Like thousands of prisoners throughout the country, and tens of thousands before them, federal prisons are today filled with women and men convicted of pot offenses… even as it remains the drug of choice and lawful for millions of Americans from coast to coast… even in Washington, DC, home to the Department of Justice… the very agency which prosecuted him.
With lives destroyed, families torn apart, and futures dashed, prisoners sit waiting year after year for that miracle release to happen… they don’t. And as the so-called “war on drugs,” more particularly on pot, fades in state after state, Ray and thousands like him sit as so many casualties of its first battles.
Now 46 years old and in his ninth year of prison, Ray has been shuttled from prison to prison some seven times, from coast to coast, for his mid-level role with a dozen others in a California-based pot case. He himself was not around, let alone handled, more than a couple hundred pounds of the leafy green substance now grown and sold legally in three dozen states nationwide, including California… with many others anxious to follow.
“I didn’t get 151 months,” Ray says. “My family did.” Although he thinks about his wife and two young kids every day, they have since moved on to other towns and relationships, unable to wait any longer, as he wonders about what might have been. Rare is the prison family that survives intact, as spouses with kids, often broken or on their way to it, have to survive and survive typically without a parent no matter how much they are loved and missed.
Is it an accident? Ray thinks not. Parroting what thousands of other prisoners doing real time say, “they know what they are doing to our families. It’s what they want. It’s the ultimate punishment. It guarantees that poor, inner-city families and lives remain fractured while the rural ones profit nicely from costly nearby prisons that dot the countryside. Prisons need guards,” he says as his voice trails off.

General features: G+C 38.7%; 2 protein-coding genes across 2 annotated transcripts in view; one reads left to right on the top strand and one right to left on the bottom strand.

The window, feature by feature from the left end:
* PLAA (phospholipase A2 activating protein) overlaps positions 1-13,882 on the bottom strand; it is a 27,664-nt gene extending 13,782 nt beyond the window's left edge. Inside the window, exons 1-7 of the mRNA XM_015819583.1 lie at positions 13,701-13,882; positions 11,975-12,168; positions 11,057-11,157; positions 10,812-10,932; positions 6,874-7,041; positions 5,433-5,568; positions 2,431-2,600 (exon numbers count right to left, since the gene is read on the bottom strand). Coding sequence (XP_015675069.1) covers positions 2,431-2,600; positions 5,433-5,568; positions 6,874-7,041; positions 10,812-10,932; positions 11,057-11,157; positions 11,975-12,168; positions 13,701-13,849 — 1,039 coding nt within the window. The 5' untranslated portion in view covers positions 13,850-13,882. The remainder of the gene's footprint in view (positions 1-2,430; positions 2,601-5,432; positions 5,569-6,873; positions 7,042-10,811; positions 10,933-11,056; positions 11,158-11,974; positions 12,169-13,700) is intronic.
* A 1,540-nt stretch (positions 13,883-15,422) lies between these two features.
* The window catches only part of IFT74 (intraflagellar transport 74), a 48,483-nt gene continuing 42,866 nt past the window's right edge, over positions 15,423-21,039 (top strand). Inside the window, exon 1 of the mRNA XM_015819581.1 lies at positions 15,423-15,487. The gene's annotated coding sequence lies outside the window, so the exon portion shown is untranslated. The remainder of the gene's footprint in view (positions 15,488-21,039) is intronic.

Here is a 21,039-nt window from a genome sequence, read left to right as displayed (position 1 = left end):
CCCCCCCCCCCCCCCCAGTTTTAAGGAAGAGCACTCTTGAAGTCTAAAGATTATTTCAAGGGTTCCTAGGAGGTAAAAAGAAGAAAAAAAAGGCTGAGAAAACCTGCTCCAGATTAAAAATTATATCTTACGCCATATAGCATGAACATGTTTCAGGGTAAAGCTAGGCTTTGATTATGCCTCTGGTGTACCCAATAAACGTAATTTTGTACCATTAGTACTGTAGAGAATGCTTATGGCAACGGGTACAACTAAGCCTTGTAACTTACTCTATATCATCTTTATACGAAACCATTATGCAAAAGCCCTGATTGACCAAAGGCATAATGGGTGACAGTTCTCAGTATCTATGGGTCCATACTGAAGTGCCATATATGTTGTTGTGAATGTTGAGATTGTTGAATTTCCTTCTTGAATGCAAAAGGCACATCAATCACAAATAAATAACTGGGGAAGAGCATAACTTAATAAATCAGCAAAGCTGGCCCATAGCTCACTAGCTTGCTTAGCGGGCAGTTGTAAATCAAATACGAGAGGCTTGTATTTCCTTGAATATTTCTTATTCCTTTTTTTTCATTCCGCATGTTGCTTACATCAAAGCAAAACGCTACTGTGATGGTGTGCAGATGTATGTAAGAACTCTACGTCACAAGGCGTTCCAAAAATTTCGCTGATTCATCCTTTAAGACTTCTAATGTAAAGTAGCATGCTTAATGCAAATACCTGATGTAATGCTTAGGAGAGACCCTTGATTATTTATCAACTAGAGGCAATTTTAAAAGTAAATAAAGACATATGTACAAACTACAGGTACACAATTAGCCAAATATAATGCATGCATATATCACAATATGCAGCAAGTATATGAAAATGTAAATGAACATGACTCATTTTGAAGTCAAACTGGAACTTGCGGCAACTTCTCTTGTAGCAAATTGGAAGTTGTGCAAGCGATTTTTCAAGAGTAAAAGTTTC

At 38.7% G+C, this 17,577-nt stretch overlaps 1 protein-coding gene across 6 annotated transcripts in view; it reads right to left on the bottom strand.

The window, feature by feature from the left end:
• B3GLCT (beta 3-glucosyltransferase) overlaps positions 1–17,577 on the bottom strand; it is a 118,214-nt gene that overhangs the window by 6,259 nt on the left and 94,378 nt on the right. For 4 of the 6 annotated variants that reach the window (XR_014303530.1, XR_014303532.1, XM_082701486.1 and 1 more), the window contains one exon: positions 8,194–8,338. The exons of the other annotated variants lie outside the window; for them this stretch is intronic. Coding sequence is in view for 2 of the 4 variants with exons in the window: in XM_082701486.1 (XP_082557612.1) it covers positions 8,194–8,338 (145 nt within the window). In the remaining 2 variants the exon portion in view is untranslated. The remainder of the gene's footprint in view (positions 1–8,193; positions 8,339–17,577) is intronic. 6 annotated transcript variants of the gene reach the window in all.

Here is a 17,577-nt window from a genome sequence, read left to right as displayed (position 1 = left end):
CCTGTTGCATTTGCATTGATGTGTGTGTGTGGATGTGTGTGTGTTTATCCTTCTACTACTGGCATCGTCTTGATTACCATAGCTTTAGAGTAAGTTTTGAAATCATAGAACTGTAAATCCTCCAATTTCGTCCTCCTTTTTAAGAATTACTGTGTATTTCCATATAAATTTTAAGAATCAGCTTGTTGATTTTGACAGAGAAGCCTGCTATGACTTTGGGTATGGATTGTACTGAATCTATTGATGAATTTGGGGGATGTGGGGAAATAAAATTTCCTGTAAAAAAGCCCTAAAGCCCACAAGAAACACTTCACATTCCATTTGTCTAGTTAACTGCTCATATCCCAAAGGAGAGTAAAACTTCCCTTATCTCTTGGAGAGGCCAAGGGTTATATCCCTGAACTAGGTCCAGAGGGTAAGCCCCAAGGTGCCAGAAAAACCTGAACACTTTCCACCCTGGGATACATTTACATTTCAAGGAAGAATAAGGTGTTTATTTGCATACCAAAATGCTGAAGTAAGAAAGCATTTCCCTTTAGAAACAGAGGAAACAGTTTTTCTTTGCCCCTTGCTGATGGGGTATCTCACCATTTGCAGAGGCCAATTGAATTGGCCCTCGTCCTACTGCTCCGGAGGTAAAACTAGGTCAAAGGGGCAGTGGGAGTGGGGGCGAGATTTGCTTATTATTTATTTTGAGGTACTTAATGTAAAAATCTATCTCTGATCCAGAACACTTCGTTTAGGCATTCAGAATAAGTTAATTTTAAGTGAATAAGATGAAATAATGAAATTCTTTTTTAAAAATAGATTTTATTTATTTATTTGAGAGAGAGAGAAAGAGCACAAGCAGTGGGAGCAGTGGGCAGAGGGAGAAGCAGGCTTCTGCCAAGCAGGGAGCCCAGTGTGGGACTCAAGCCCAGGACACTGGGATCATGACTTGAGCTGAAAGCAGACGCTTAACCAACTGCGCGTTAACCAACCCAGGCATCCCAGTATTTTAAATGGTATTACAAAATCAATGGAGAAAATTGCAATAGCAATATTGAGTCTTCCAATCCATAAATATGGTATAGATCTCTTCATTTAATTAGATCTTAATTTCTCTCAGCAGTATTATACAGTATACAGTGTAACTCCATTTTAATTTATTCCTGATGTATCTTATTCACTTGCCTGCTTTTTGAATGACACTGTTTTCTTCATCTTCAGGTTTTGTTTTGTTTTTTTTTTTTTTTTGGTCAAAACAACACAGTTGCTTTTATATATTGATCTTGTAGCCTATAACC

With the echo of “count-time, count-time,” it’s 9:00 PM and with darkness soon to overtake the prison unit, Ray readies his small, portable reading light attached to the side of his icy steel bunk. Tonight it’s the Bible. He’s read it 6 or 7 times before. Tomorrow it will be the Koran or the Talmud… parts of which he now knows by heart. These holy books have given him faith in the most unholy of places. Hundreds of other books, mostly fictions, have helped him to escape reality, if only for a short while… taking him to a world of fantasy far from the illness and despair he has lived with every day for nine years.
As he turns the final few pages of John II and reaches over for his reading light, Ray fears for the future… a fear that never quite leaves his side. As he’s done a thousand times before, Ray wonders what he will do if and when he gets out.
He thinks to himself, “I have no skills. I can’t compete with young guys.” He’s terrified that he will die outside helpless and homeless.
To Ray, Apple is but a fruit. He’s never used an iPad, a laptop or an iPhone, Facebook, Google, E-Bay and Twitter are just things to him… little more than items he’s heard about on TV. “And all this for pot”, he muses.
He turns the light off and goes to bed.